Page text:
NYU Student Newspaper Publishes Special Issue Focused on Drugs, Sex and Mental Health

The top-notch crew at The Washington Square News, New York University’s student newspaper, has put together a fascinating new special issue focused on a triumvirate of topic areas that are both newsworthy and highly relevant to campus life.

These areas are featured in parentheses and in all caps on the issue’s cover, bleeding together in gray against a stark red backdrop as if forming a single word: (DRUGSSEXMENTALHEALTH).

While breaking down each subject in its own double-truck, the issue presents a diversity of stories and features. It debunks popular drug myths (including “Prescription Drugs are Not Bad for You”); outlines upcoming changes to the university’s sexual assault policy; provides a “guide to common mental health conditions” and “destressing spots” throughout New York City; and explores how NYU handles student suicides.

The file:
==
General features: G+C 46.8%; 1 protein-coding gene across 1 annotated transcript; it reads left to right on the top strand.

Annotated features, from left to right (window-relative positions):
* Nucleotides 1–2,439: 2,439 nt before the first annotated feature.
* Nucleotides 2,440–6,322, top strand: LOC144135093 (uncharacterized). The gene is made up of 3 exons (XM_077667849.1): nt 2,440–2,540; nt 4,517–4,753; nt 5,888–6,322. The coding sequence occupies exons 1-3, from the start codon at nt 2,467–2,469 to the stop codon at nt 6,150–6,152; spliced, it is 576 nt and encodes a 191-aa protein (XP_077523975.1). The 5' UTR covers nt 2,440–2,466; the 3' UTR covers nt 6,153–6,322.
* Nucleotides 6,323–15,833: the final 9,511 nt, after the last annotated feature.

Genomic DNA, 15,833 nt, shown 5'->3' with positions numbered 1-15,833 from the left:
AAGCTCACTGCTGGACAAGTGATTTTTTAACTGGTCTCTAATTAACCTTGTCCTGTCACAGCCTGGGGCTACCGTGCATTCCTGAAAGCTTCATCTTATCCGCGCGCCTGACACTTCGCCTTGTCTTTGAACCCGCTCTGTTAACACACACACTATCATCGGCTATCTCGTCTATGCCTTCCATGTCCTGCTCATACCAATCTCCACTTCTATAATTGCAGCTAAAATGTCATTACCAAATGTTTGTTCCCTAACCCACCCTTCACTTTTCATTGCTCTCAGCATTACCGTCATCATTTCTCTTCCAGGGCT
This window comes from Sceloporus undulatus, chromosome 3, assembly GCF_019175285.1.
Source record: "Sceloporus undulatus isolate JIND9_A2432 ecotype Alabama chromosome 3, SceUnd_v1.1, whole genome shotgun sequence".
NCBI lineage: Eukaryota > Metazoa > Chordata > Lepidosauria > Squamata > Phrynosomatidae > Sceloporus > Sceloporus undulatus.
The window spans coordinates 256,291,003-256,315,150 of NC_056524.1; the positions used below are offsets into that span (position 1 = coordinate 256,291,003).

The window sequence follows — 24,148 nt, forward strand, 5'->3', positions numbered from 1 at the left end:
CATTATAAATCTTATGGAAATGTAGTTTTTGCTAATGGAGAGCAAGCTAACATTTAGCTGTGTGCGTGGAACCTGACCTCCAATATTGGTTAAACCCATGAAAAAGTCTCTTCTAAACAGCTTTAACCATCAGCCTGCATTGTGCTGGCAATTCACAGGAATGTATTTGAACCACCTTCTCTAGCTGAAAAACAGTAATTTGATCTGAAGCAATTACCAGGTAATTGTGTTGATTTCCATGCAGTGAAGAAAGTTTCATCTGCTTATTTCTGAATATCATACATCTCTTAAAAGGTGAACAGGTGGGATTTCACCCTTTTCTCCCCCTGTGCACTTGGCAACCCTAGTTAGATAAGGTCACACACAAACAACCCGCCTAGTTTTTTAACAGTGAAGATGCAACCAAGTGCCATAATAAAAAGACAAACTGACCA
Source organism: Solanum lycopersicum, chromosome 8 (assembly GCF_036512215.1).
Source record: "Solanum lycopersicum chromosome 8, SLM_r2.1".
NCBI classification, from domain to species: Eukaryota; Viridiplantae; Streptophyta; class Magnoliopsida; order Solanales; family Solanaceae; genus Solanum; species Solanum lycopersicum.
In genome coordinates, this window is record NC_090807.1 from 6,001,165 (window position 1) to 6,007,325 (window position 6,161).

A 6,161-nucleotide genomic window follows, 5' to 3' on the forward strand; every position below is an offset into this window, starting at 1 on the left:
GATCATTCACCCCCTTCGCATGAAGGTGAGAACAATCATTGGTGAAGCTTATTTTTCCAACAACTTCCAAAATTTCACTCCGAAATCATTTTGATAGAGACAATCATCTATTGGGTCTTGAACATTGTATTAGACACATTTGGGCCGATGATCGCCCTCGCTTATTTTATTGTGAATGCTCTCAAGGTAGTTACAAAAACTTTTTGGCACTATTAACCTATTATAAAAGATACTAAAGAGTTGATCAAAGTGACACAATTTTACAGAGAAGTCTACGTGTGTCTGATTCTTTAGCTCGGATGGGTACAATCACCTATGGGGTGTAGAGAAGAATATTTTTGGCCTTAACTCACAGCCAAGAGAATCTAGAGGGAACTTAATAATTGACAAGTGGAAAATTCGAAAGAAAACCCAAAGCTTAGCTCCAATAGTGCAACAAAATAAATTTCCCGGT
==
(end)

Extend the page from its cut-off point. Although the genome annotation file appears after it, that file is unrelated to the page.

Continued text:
In an opening note to readers, WSN web managing editor Kavish Harjai explains:

1“Sometimes as I walk down the street, I’m thankful to be surrounded by the city’s energy. Other times, attending a demanding university in New York’s chaos is suffocating. We talk a lot about balancing our lives in college — social life, academics and sleep — in an effort to preserve our sanity. But striking a balance isn’t always easy. … I conceived of this issue to help battle the pendulum of feelings that comes with being a student in New York. This issue contains advice on how to manage stress and stay mentally healthy, as well as tips on safe drug use and sexual health. With these tools, navigating life can be done with more ease and confidence.”

In the exclusive Q&A below, Harjai and WSN editor-in-chief Nicole Brown further discuss the issue’s origins and aims. They also offer advice to student journalists interested in similarly exploring drugs, sex and mental health.

What motivated the staff to tackle drugs, sex and mental health in a special issue?